Karim and his wife, splitting rattan on his porch in the village Rantau Layung, Pasir
Forests in Asia and throughout the tropical world are being rapidly transformed through slash-and-burn. Increasing population pressure has made this ancient system unsustainable in many areas. In lesser populated areas slash-and-burn, or shifting agriculture, is less problematic and perhaps even the only viable form of utilisation of indigenous peoples natural resources.
Shifting cultivation is a form of “sequential agroforestry”, where crops and trees take turns in occupying the same land. Two essential aspects necessitate this sequential system from the farmer’s viewpoint; nutrient recycling and weed management. Probably the most widely known system of this type is traditional swidden cultivation, or slash-and-burn agriculture, which is the most extensive farming system in the humid tropics.
Kalimantan, Tanjung Datu. Small village close to the Malaysian border. As usual in Indonesia there are happy, playfull children everywhere. (Photo Bjorn Grotting)
West Kalimantan is not a large tourist destination, and therefore not a place where you can expect to find many tourist facilities. The region has about four million inhabitants, and the largest concentration of people with Chinese background in Indonesia. The most important town is Pontianak, founded in 1770 by an Arabic trader. Pontianak has an airport with departures to and from for example Singapore, Kuching and Jakarta.
Kalimantan, Tanjung Datu. Small village close to the Malaysian border. Fishing vessel on the beach. (Photo Bjorn Grotting)
Kalimantan is the name of the Indonesian part of Borneo, the third largest island in the world. This province alone makes up for 28 percent of the area of Indonesia (539.000 sq. km), but only 5 percent of the population (about 10 million). Two thirds of Borneo belong to Indonesia, the northern region is part of Malaysia and includes the Sabah and Sarawak provinces. The last part belong to the small sultanate of Brunei Darussalam.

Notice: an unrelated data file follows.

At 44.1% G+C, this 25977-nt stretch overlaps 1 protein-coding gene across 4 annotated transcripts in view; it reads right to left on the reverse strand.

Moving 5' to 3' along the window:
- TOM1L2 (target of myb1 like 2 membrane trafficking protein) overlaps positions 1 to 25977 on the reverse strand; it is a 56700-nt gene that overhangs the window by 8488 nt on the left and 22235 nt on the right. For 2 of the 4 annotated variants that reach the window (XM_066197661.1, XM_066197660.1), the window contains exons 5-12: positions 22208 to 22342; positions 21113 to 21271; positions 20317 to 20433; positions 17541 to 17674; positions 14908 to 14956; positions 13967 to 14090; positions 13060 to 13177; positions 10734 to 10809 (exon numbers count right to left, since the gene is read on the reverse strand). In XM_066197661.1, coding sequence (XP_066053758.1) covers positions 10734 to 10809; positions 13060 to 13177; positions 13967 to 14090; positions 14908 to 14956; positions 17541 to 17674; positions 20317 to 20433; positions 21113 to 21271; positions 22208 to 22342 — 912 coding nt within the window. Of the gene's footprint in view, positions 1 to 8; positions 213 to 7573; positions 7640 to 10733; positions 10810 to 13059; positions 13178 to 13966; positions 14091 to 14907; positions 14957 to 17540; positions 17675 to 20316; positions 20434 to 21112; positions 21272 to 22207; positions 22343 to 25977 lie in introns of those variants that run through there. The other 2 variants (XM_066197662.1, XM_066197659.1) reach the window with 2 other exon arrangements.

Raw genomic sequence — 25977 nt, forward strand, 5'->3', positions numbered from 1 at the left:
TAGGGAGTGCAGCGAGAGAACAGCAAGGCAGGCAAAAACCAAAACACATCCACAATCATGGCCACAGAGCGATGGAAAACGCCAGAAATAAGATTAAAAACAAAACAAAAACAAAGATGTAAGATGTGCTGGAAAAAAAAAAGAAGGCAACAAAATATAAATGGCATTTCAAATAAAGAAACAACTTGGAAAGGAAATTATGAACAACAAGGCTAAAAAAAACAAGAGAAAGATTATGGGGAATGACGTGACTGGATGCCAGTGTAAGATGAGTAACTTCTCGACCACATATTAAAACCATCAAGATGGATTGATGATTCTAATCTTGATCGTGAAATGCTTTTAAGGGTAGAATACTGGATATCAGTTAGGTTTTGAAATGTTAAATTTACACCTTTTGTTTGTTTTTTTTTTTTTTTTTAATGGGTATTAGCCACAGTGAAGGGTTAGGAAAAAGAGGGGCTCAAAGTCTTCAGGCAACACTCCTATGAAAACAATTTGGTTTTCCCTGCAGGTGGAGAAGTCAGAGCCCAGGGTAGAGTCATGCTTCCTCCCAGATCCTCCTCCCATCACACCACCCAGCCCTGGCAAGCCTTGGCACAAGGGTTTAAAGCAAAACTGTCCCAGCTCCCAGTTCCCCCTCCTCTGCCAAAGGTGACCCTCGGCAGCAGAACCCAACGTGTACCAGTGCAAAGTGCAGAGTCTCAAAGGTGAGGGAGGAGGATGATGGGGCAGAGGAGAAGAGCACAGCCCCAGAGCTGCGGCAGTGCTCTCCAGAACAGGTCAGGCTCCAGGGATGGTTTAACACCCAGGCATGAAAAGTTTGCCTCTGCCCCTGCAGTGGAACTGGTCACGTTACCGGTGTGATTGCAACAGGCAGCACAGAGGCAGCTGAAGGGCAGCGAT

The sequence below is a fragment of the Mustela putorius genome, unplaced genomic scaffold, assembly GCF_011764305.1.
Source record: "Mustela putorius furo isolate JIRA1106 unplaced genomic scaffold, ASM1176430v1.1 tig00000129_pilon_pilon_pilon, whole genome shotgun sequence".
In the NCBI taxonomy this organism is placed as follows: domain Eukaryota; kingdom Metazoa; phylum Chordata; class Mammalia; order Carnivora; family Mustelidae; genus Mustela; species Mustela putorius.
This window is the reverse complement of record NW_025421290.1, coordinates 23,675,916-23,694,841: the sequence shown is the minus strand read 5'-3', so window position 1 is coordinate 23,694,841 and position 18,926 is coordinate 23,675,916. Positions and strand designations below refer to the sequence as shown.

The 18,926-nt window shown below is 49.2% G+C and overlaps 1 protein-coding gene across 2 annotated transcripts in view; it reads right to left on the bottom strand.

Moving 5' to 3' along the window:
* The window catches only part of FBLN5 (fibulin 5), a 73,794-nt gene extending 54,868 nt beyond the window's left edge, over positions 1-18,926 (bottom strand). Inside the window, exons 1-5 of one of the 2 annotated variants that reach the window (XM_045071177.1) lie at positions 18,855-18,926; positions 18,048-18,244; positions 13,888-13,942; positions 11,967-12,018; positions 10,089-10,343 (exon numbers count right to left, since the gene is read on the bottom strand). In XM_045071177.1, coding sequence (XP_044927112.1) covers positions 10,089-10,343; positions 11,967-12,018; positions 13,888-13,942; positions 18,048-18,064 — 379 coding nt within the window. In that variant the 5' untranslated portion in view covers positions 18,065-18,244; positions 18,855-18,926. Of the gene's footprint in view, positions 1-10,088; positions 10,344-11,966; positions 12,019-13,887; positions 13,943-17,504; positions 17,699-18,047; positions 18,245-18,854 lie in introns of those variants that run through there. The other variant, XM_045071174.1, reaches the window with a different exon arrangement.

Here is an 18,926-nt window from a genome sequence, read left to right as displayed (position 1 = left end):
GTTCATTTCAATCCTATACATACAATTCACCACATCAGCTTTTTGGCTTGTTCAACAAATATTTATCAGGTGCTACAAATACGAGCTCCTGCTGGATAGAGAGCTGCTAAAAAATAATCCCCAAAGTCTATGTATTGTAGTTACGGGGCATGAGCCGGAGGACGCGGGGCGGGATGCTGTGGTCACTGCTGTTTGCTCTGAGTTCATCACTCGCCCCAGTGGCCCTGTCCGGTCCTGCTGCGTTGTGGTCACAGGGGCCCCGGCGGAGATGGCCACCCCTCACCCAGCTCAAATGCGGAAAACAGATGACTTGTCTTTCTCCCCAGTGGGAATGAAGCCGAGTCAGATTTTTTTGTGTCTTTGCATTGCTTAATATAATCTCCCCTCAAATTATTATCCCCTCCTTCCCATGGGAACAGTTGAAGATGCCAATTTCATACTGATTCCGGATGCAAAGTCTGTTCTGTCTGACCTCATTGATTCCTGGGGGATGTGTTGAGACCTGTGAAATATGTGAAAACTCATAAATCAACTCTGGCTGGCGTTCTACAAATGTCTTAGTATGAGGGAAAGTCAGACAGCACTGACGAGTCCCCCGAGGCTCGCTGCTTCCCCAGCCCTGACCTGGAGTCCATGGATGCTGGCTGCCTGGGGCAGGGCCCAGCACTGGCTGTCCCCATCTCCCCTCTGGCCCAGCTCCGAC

Dayak tribe crafts workers, Kalimantan Tengah Province
Another group of ethnic minorities struggling for recognition in the 1980s were the peoples of southern Kalimantan. Traditionally, most of the scattered ethnolinguistic groups inhabiting the interior of the vast island have been labelled collectively by outsiders as Dayak. Among the Dayak are the Ngaju Dayak, Maanyan, and Lawangan. Although they have traditionally resided in longhouses that served as an important protection against slave raiding and intervillage raids, the people of this region are not communalistic.
They have bilateral kinship, and the basic unit of ownership and social organization is the nuclear family. Religiously, they tend to be either Protestant or Kaharingan, a form of native religious practice viewed by the government as Hindu. The Dayak make a living through swidden agriculture and possess relatively elaborate death ceremonies in which the bones are disinterred for secondary reburial.
Dayak secondary graves
East Kalimantan, or Kalimantan Timur (Kaltim), is perhaps the most accessible part of Kalimantan and at present probably the most industrially advanced province of Indonesian Borneo. Mostly its prosperity is due to its oil and timber resources. After Irian Jaya it is the second most spacious province of Indonesia, and with its 2.5 mill people population density is among the lowest of Indonesia with about 12/km2.
The oil-port of Balikpapan hosts an international airport, the second busiest airport in the nation after Jakarta, and is the gateway even to the provincial capital of Samarinda a few hours inland by car.